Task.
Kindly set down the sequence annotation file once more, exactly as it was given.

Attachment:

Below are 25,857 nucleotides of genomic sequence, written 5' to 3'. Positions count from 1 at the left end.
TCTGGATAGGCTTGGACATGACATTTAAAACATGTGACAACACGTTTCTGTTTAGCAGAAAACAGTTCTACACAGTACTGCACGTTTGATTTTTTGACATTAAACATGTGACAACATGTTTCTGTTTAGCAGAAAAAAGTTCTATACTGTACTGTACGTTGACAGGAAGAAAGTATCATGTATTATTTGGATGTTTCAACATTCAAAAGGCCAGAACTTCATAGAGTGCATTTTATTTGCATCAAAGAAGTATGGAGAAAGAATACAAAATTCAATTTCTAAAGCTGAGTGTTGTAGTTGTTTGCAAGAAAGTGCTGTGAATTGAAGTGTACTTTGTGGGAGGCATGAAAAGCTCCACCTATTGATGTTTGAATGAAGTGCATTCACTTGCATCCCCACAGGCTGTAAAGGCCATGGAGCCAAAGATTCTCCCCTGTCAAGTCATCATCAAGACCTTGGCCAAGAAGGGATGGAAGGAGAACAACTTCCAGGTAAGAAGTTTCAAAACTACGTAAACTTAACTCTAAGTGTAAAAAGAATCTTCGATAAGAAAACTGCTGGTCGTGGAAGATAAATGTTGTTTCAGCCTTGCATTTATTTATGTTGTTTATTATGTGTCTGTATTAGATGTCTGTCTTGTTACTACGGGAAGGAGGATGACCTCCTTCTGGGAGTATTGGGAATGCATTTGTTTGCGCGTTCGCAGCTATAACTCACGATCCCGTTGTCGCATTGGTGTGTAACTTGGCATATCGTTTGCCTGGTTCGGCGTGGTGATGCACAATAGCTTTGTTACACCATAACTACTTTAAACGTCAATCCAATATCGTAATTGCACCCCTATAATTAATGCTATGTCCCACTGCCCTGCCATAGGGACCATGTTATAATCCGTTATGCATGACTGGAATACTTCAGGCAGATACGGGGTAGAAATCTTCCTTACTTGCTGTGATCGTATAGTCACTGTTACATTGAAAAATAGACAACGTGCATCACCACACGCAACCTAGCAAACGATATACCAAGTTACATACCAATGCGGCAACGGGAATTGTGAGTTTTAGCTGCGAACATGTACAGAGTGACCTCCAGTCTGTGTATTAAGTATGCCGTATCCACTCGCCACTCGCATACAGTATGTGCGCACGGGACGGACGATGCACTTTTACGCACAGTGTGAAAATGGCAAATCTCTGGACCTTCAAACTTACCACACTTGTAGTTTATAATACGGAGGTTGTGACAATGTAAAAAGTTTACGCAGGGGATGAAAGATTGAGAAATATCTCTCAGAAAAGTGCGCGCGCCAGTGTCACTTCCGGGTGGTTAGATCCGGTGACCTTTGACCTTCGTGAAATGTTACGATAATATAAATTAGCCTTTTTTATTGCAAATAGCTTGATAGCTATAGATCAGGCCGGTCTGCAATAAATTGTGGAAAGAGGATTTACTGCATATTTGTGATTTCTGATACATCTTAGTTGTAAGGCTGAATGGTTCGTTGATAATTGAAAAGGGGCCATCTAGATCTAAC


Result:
Below are 25,857 nucleotides of genomic sequence, written 5' to 3'. Positions count from 1 at the left end.
TCTGGATAGGCTTGGACATGACATTTAAAACATGTGACAACACGTTTCTGTTTAGCAGAAAACAGTTCTACACAGTACTGCACGTTTGATTTTTTGACATTAAACATGTGACAACATGTTTCTGTTTAGCAGAAAAAAGTTCTATACTGTACTGTACGTTGACAGGAAGAAAGTATCATGTATTATTTGGATGTTTCAACATTCAAAAGGCCAGAACTTCATAGAGTGCATTTTATTTGCATCAAAGAAGTATGGAGAAAGAATACAAAATTCAATTTCTAAAGCTGAGTGTTGTAGTTGTTTGCAAGAAAGTGCTGTGAATTGAAGTGTACTTTGTGGGAGGCATGAAAAGCTCCACCTATTGATGTTTGAATGAAGTGCATTCACTTGCATCCCCACAGGCTGTAAAGGCCATGGAGCCAAAGATTCTCCCCTGTCAAGTCATCATCAAGACCTTGGCCAAGAAGGGATGGAAGGAGAACAACTTCCAGGTAAGAAGTTTCAAAACTACGTAAACTTAACTCTAAGTGTAAAAAGAATCTTCGATAAGAAAACTGCTGGTCGTGGAAGATAAATGTTGTTTCAGCCTTGCATTTATTTATGTTGTTTATTATGTGTCTGTATTAGATGTCTGTCTTGTTACTACGGGAAGGAGGATGACCTCCTTCTGGGAGTATTGGGAATGCATTTGTTTGCGCGTTCGCAGCTATAACTCACGATCCCGTTGTCGCATTGGTGTGTAACTTGGCATATCGTTTGCCTGGTTCGGCGTGGTGATGCACAATAGCTTTGTTACACCATAACTACTTTAAACGTCAATCCAATATCGTAATTGCACCCCTATAATTAATGCTATGTCCCACTGCCCTGCCATAGGGACCATGTTATAATCCGTTATGCATGACTGGAATACTTCAGGCAGATACGGGGTAGAAATCTTCCTTACTTGCTGTGATCGTATAGTCACTGTTACATTGAAAAATAGACAACGTGCATCACCACACGCAACCTAGCAAACGATATACCAAGTTACATACCAATGCGGCAACGGGAATTGTGAGTTTTAGCTGCGAACATGTACAGAGTGACCTCCAGTCTGTGTATTAAGTATGCCGTATCCACTCGCCACTCGCATACAGTATGTGCGCACGGGACGGACGATGCACTTTTACGCACAGTGTGAAAATGGCAAATCTCTGGACCTTCAAACTTACCACACTTGTAGTTTATAATACGGAGGTTGTGACAATGTAAAAAGTTTACGCAGGGGATGAAAGATTGAGAAATATCTCTCAGAAAAGTGCGCGCGCCAGTGTCACTTCCGGGTGGTTAGATCCGGTGACCTTTGACCTTCGTGAAATGTTACGATAATATAAATTAGCCTTTTTTATTGCAAATAGCTTGATAGCTATAGATCAGGCCGGTCTGCAATAAATTGTGGAAAGAGGATTTACTGCATATTTGTGATTTCTGATACATCTTAGTTGTAAGGCTGAATGGTTCGTTGATAATTGAAAAGGGGCCATCTAGATCTAAC